Delicious Luminosity, Om Nom Nom

I have decided that it would be valuable for me to read books (blog posts, articles, random conversations between smart people who store chatlogs) about introspection, take notes, and try to distill and clarify the information.  This could result in me eventually giving up, or in a Luminosity Sequence: Second Edition (Now With Literature, Part Of This Complete Breakfast!), or (optimism!) me being able to sort ~90% of people into some number of categories such that their category membership tells me how to help them develop luminosity superpowers in N simple steps with exercises/therapy-ish stuff/etc.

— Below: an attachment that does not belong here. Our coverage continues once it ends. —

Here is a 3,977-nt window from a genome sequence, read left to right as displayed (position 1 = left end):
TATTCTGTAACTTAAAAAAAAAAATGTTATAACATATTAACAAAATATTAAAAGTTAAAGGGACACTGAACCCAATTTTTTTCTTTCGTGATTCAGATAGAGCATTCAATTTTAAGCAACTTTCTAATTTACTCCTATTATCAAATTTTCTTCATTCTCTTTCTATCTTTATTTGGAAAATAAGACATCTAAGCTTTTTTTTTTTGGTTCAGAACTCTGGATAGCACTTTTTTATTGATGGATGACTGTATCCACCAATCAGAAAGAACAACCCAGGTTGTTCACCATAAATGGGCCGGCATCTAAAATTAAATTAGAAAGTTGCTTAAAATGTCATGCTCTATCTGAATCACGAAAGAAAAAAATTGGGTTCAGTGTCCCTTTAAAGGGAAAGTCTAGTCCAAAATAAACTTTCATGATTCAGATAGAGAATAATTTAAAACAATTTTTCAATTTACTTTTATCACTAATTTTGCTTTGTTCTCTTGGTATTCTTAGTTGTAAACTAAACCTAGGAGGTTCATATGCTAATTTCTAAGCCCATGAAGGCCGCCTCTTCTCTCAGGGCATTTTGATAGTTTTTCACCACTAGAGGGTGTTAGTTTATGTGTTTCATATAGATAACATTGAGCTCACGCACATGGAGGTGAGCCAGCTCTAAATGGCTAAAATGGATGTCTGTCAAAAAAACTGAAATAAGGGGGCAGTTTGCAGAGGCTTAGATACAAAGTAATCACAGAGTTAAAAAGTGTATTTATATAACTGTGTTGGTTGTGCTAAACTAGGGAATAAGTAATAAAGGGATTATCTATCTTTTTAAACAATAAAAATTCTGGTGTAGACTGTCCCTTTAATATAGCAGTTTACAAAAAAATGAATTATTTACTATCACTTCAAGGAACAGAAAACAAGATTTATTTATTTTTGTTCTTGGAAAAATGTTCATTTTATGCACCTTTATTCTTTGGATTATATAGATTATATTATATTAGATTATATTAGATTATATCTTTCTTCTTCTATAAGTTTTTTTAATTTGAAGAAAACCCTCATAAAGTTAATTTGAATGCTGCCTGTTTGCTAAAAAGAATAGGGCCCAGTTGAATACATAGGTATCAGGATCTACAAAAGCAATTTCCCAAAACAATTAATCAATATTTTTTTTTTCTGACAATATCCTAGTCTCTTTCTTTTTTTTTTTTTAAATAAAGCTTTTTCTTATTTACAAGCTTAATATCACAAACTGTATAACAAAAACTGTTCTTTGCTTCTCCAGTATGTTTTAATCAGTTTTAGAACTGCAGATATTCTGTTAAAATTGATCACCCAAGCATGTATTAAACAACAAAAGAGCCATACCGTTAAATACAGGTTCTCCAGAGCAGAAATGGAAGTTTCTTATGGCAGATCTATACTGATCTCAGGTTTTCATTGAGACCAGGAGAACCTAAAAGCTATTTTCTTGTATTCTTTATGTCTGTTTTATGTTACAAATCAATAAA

Help me eat luminosity!  I need recommendations for stuff to read.  This stuff should be:

  • readable (I will not long slog through something I'm stylistically allergic to)
  • not obvious nonsense (but if it didn't work on you/your personal friends, that's not "obvious nonsense", it could be cognitive heterogeneity; I just want to filter out crap like "The Secret")
  • something I can probably get my hands on (library, 100% legal! electronic acquisition, it being on the Internet).

I read really fast.  Don't worry about oversaturating me with recommendations, but please do say a little about why you recommend a thing (even if it's "I haven't read this, but I keep hearing about it, so I guess some people like it") and post recommendations in separate comments so people with information about the item can vote up and down separately.  Recommendations for non-written things will be heavily discounted but not outright disqualified.